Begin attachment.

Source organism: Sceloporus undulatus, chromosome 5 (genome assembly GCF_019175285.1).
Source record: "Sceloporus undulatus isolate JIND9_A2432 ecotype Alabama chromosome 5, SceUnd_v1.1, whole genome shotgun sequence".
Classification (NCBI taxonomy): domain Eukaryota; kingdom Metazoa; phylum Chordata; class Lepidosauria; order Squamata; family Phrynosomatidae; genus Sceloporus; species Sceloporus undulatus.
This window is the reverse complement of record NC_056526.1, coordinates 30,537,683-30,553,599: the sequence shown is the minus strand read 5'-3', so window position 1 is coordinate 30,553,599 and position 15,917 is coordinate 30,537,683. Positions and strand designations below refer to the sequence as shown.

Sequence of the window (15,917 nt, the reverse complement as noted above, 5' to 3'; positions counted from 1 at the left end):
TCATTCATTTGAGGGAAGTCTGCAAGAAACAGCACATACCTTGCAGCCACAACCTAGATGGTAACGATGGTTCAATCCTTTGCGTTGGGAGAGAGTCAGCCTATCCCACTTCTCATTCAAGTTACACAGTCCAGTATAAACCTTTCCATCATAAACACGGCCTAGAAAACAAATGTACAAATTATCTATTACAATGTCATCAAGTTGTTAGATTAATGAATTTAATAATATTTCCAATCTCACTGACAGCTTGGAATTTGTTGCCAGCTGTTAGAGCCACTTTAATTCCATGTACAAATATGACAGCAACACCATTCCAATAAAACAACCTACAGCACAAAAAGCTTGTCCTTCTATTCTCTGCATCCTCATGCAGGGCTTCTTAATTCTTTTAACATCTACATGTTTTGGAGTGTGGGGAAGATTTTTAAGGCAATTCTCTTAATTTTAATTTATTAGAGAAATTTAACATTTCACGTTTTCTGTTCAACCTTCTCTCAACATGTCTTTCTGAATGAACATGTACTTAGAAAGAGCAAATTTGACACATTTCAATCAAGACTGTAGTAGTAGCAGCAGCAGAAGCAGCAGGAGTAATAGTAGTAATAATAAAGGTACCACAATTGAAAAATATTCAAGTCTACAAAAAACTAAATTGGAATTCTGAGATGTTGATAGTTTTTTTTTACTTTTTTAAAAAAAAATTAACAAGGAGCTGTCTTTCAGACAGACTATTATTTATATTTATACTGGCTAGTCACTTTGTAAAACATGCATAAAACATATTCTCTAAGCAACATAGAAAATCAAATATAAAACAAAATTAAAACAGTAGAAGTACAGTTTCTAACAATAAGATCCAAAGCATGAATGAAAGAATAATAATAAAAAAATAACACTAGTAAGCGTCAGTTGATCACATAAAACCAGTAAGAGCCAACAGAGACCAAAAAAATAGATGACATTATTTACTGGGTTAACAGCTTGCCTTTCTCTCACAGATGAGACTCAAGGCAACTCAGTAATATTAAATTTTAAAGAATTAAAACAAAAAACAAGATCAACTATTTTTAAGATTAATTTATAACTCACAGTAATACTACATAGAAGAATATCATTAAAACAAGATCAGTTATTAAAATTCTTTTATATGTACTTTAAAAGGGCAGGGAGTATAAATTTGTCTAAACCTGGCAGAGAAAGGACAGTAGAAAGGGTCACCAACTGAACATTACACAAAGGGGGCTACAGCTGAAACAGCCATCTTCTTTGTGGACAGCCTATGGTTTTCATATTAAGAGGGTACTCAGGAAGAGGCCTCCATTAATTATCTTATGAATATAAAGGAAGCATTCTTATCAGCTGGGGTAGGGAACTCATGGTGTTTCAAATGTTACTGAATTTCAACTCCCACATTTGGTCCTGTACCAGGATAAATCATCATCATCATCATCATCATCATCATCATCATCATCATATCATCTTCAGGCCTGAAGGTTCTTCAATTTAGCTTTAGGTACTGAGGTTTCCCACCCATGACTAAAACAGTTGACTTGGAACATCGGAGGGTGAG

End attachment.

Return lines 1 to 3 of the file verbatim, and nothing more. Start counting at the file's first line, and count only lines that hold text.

Source organism: Sceloporus undulatus, chromosome 5 (genome assembly GCF_019175285.1).
Source record: "Sceloporus undulatus isolate JIND9_A2432 ecotype Alabama chromosome 5, SceUnd_v1.1, whole genome shotgun sequence".
Classification (NCBI taxonomy): domain Eukaryota; kingdom Metazoa; phylum Chordata; class Lepidosauria; order Squamata; family Phrynosomatidae; genus Sceloporus; species Sceloporus undulatus.